The disadvantage gap among secondary school pupils had become wider even before the coronavirus pandemic, according to a report.
The Northern Powerhouse Partnership compared numbers of secondary schools with a high level of long-term disadvantaged high impact pupils between 2017 and 2019, as well as analysing attainment at GCSE level.
The coalition of business and city leaders said “bold, swift action” is now needed from the Government.
The analysis covers 3,199 secondary schools across England, though some may have had cohort sizes too small to be included in every calculated variable.
It found that 537 schools had at least 10% of their cohort in the long term disadvantaged high impact group at the end of the 2018/19 academic year, an increase of 74 schools (or 16%) since the previous year when 463 schools were included in the analysis group.
Regional breakdowns show that the three regions of the north and the West Midlands have the greatest concentration of these schools – with 25% located in the North West alone.
Lord Jim O’Neill, vice-chairman of the Northern Powerhouse Partnership, said: “It goes without saying that this past year has deepened the divide in our educational system but this report shows that the situation was far from perfect even before the pandemic.
“We’ve gone past the point where this is simply a disadvantage gap; what we’re talking about is a disadvantage chasm.
“Driving up educational standards among all children and young people has always been and remains one of the cornerstones of the Northern Powerhouse vision.
“We now need bold, swift action from the Government.
“Firstly, a northern mentoring programme for every disadvantaged pupil at GCSE level.
“Secondly, emergency funds to support pupil premium recipients and reform to target this at the most vulnerable.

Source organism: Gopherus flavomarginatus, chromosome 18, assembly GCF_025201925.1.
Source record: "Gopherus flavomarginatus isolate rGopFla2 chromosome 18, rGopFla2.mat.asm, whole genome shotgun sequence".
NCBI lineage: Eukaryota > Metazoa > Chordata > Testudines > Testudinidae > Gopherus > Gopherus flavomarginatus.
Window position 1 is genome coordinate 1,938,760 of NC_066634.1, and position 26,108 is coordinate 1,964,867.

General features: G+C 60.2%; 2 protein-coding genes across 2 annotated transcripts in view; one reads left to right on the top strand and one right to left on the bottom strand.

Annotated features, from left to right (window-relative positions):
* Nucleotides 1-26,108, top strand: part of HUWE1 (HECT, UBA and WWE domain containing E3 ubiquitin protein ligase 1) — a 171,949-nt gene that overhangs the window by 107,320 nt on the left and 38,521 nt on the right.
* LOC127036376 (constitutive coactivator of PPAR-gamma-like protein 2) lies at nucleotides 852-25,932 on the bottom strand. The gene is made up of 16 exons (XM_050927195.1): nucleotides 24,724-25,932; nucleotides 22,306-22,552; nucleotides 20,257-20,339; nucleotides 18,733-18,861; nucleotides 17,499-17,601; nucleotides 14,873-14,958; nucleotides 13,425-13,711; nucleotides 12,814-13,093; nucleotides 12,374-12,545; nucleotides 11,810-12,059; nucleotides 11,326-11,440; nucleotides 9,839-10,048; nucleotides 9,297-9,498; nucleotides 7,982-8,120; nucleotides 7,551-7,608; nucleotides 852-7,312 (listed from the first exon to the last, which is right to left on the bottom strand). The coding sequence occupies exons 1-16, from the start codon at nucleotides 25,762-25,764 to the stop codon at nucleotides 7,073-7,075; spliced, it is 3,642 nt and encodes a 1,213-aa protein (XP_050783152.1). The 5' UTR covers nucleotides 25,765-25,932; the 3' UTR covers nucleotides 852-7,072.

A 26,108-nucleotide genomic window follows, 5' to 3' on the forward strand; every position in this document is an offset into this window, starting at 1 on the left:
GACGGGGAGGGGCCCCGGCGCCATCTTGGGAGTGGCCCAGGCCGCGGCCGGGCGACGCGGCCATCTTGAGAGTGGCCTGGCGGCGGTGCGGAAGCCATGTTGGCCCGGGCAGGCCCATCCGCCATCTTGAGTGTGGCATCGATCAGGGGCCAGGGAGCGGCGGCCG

“Lastly, we need measures to address place-based issues that take place beyond the school gate.
“Continued confusion or delayed action would permanently damage the futures of a generation of young people – at the exact moment when we most need their skills and talent to drive a recovery and level up the country.”
That call was echoed by Sir Peter Wanless, the chief executive of children’s charity the NSPCC, in a column in the Daily Express.
Sir Peter wrote: “With the UK in lockdown, with schools closed to many and with children spending more time behind closed doors, it is vital this experience does not define a generation.
“The Government must bring forward a long-term recovery plan that funds local services so children and young people can access the specialist support that they need.”
Russell Hobby, chief executive of Teach First said: “We know that this pandemic has dealt a bitter blow to our young people, exacerbating existing inequalities.
“So it’s deeply concerning to see so starkly that even before the pandemic, persistent gaps between poorer and richer pupils were already widening.
“The immediate priority needs to be ensuring every child has the technology needed to study from home.
“But we also must turn our attention to a long-term recovery plan for pupils especially in schools serving poorer communities.”
A Department for Education spokesman said: “All children should have access to good quality education, no matter their background.
“That’s why we are focusing our catch-up efforts and device provision to disadvantaged children during the pandemic, which includes 1.3 million laptops and tablets.
“More than 875,000 of these have been delivered already, alongside access to free mobile data for disadvantaged families.
“Our £1 billion Covid catch-up package is helping tackle the impact of lost teaching time as a result of the pandemic, and this includes the £350 million national tutoring programme.
“Our move to using the October census will bring increased funding to schools, as more pupils have become eligible for pupil premium.”